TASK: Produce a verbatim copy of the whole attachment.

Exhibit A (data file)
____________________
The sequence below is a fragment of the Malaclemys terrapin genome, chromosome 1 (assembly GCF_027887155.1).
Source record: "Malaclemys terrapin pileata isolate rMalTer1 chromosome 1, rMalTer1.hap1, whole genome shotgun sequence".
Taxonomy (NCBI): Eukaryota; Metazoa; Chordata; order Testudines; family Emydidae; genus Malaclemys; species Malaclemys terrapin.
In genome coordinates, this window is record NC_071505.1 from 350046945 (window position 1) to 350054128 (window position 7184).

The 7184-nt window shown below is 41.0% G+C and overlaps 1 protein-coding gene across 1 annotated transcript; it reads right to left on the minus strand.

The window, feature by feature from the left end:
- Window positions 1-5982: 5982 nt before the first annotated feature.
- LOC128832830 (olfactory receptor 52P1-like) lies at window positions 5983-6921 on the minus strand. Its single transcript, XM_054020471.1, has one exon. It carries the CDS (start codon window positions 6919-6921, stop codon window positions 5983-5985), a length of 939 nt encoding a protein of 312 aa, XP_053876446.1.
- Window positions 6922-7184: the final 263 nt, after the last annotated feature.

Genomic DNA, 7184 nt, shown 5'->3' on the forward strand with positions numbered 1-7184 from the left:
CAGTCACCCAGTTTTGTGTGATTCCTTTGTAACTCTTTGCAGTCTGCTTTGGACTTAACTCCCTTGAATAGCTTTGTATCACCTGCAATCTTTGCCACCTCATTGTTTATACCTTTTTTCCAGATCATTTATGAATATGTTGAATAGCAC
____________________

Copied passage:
The sequence below is a fragment of the Malaclemys terrapin genome, chromosome 1 (assembly GCF_027887155.1).
Source record: "Malaclemys terrapin pileata isolate rMalTer1 chromosome 1, rMalTer1.hap1, whole genome shotgun sequence".
Taxonomy (NCBI): Eukaryota; Metazoa; Chordata; order Testudines; family Emydidae; genus Malaclemys; species Malaclemys terrapin.
In genome coordinates, this window is record NC_071505.1 from 350046945 (window position 1) to 350054128 (window position 7184).

The 7184-nt window shown below is 41.0% G+C and overlaps 1 protein-coding gene across 1 annotated transcript; it reads right to left on the minus strand.

The window, feature by feature from the left end:
- Window positions 1-5982: 5982 nt before the first annotated feature.
- LOC128832830 (olfactory receptor 52P1-like) lies at window positions 5983-6921 on the minus strand. Its single transcript, XM_054020471.1, has one exon. It carries the CDS (start codon window positions 6919-6921, stop codon window positions 5983-5985), a length of 939 nt encoding a protein of 312 aa, XP_053876446.1.
- Window positions 6922-7184: the final 263 nt, after the last annotated feature.

Genomic DNA, 7184 nt, shown 5'->3' on the forward strand with positions numbered 1-7184 from the left:
CAGTCACCCAGTTTTGTGTGATTCCTTTGTAACTCTTTGCAGTCTGCTTTGGACTTAACTCCCTTGAATAGCTTTGTATCACCTGCAATCTTTGCCACCTCATTGTTTATACCTTTTTTCCAGATCATTTATGAATATGTTGAATAGCAC